Future Of Talent Creation: Buying, Building or Borrowing Talent?
In today's VUCA world where technology gets outdated before it is even implemented, where one app replaces the other before the users have downloaded it, or an idea can get replicated and duplicated with minimal technology barriers, organizations in their need for speed and ambition prefer to buy talent at any price to get their business going
This is understandable at the start up phase of the organization, when there are no systems in place and the proposals have just gone in, to get the round of funding required to even get the product or idea in the market place. However, when businesses stay in the start up phase past their prime, when the lack of investment in building leadership and functional capability continues, then this ‘buy culture’ starts to reflect in their ability to sustain their pace or even have innovation beyond the first idea or the first CEO. The talent so poached, groomed by other organizations, while contribute to the success and launch of the new ideas in the initial phase gets fatigued. Over time as no investment is made into their own skills, especially in leadership domains they start over leveraging what they had learnt in the past and stop growing. At this stage the founders of such organizations have 2 choices, keep up the cycle of buying new talent and replace the ones who have matured or invest in systems and processes to build leaders from within. Each choice clearly determines the future of the organization leadership pipeline and long term growth of the business beyond the founders or the investors.
Borrowing talent in niche areas or in new domains is not a new phenomenon or restricted to any one business type. The role of the borrowed talent is very clear. The term borrowed implies short term and in doing so the organization does not forfeight its focus on investing in the competencies it has borrowed. In fact, there has to be a doubled up effort in this area. When countries import doctors, then the government needs to build medical colleges to groom doctors from within the nation. Similarly, when organizations borrow talent either from their partners or stakeholders they have to build interventions to bridge these gaps.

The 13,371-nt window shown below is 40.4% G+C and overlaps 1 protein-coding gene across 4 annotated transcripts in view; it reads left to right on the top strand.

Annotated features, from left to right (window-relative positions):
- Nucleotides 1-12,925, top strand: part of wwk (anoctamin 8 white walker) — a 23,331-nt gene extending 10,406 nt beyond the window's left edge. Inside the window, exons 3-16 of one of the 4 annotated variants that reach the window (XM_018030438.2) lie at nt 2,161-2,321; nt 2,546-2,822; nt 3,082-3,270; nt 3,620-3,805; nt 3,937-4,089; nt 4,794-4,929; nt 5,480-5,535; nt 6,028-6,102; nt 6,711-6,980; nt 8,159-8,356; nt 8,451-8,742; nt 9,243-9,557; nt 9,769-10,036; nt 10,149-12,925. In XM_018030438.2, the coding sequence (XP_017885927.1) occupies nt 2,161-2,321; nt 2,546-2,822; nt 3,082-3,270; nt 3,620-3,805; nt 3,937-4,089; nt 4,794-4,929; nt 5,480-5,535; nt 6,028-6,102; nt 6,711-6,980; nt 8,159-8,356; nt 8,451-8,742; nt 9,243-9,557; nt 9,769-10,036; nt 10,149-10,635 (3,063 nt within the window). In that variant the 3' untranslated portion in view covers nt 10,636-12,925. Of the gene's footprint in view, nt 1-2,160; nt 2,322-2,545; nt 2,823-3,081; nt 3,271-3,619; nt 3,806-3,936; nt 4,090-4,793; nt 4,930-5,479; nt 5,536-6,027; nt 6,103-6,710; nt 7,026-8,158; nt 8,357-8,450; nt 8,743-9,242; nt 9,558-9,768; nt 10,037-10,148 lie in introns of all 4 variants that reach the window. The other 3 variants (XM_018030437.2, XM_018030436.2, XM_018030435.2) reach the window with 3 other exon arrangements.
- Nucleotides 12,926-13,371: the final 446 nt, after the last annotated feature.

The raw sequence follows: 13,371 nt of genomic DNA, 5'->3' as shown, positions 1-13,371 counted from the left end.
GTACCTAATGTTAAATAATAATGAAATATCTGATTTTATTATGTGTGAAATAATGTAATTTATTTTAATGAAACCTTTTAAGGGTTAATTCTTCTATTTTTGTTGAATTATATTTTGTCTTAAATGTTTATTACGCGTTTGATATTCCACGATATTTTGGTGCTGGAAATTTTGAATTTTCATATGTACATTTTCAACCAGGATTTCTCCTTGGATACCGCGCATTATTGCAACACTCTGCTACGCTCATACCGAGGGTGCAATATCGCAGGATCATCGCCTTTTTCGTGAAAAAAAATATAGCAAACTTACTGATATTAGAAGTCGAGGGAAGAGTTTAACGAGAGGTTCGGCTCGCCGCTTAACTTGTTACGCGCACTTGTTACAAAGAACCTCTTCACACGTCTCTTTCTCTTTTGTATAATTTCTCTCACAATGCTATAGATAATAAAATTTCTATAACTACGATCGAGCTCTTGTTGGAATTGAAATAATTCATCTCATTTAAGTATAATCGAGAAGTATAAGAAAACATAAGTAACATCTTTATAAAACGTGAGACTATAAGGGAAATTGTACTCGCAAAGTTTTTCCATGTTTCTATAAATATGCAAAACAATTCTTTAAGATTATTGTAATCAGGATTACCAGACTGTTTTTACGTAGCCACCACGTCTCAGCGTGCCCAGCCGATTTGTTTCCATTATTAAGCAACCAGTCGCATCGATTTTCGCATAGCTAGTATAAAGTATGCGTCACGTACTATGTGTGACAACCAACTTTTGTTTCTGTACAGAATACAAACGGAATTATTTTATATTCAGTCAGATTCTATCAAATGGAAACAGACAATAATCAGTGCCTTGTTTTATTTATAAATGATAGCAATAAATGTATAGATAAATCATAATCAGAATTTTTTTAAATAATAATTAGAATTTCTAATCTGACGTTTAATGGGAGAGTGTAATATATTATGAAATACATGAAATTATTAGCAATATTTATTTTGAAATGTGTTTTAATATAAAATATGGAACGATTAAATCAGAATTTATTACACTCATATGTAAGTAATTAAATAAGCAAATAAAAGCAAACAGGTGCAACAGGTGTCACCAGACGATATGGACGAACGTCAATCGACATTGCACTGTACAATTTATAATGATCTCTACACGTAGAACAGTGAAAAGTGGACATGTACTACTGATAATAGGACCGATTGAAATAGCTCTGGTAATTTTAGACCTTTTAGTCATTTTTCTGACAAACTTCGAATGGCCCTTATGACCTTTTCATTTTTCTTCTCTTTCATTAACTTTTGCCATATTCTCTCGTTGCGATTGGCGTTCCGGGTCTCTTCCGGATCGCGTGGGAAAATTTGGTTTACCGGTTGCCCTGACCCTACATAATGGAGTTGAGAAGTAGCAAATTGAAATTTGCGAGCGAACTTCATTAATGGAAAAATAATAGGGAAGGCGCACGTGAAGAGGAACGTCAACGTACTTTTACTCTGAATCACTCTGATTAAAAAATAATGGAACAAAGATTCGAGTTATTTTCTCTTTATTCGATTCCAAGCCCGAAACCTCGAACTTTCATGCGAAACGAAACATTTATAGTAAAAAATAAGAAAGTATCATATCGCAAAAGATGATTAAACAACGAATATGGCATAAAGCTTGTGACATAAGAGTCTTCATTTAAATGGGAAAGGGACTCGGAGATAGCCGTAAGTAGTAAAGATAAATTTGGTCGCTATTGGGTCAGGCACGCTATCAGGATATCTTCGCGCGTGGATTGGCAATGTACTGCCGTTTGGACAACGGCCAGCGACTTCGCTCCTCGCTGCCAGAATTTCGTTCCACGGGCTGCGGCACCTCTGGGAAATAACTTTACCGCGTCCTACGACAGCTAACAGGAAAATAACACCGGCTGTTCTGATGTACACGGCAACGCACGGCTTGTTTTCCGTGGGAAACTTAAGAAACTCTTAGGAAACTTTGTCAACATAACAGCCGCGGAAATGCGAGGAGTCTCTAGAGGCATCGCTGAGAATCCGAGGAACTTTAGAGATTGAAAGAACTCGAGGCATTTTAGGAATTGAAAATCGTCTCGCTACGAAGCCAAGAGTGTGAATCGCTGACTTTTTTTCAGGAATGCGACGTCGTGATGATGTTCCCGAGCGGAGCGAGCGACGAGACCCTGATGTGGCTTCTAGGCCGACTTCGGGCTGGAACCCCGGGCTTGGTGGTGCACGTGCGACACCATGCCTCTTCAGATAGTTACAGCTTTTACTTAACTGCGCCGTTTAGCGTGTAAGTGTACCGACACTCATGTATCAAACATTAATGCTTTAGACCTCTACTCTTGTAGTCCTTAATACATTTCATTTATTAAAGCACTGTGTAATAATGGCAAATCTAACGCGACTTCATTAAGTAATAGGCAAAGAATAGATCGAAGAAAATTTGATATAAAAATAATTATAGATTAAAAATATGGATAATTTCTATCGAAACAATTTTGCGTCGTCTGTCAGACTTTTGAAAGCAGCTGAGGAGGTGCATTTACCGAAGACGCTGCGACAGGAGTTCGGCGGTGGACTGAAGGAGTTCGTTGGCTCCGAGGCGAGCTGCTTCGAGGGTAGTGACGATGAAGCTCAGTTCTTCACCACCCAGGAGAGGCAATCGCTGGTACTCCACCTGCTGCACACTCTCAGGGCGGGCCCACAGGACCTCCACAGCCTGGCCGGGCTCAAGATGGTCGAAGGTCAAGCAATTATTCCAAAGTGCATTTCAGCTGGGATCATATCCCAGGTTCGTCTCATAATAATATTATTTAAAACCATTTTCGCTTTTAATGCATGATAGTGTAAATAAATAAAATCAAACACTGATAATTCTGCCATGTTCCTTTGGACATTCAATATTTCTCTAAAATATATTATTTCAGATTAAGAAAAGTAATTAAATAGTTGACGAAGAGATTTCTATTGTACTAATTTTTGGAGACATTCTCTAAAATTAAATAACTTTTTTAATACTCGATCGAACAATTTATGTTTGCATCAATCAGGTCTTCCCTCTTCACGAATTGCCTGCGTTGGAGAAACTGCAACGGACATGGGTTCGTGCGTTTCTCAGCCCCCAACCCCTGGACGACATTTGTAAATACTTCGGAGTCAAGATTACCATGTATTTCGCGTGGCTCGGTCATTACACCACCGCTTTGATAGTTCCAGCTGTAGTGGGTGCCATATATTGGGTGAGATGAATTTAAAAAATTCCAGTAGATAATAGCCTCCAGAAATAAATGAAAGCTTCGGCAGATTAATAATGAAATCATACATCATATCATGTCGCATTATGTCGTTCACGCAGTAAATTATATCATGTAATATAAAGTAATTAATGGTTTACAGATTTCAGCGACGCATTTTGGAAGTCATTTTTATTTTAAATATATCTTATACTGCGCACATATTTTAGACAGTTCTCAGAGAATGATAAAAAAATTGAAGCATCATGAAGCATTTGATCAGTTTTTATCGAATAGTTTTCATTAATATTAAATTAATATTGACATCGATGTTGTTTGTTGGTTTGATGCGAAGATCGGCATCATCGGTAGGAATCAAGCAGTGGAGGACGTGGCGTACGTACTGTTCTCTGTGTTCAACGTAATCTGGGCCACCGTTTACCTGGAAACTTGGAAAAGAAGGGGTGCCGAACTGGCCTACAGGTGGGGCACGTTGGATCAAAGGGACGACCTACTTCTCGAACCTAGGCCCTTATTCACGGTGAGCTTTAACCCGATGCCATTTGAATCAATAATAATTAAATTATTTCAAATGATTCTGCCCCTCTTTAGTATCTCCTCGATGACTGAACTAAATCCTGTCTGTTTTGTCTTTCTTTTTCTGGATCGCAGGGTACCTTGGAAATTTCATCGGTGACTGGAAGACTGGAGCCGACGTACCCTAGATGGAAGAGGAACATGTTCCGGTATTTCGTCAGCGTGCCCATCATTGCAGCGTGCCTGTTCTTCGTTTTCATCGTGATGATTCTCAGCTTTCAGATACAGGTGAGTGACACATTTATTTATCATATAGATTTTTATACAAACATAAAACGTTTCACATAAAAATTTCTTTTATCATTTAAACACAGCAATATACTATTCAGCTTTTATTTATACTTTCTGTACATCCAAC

Investing in building talent across functions as well as leadership levels enables an organization to truly harness the power of the people within. The empowerment, decision making, and power of different ideas colliding to fuel the innovation and growth is only unleashed when the leaders, managers and people are energized. Exposure to masterclasses with the best in the industry enables the talent to jumpshift gears within their own functions. CEOs taking time to invest in building the next gen leaders inspires leaders from every layer to build their pipelines. Managers taking time to refresh their capability to ensure they are able to inspire their teams to be the best they can. These are just some examples of how organizations can exponentially build leaders and great managers. However, there is a catch even here. When leaders believe that all leadership positions are only for internal talent, a complacency sets in. the spirit of competition so needed to propel oneself to build new muscles is imperative to be the best in class.
Each vector of building the talent quotient in an organization has an important role across the lifestage of the organization. Buying at the start up, or at the time of setting up a new product or innovation, borrow when you need functional expertise or leverage the learning from another market and building to continually energize and sustain the growth within. PepsiCo, also known as the college of leadership has had the mantra of BOLT – building outstanding leaders for tomorrow. Our mix of buy, build and borrow has enabled us to generate continued business growth, while launching innovations and leveraging best in class practices from other markets. This has also jumpshifted the leadership quotient within India Inc where we see leaders across many organizations having started their journey at PepsiCo.
Disclaimer: The views expressed in the article above are those of the authors' and do not necessarily represent or reflect the views of this publishing house. Unless otherwise noted, the author is writing in his/her personal capacity. They are not intended and should not be thought to represent official ideas, attitudes, or policies of any agency or institution.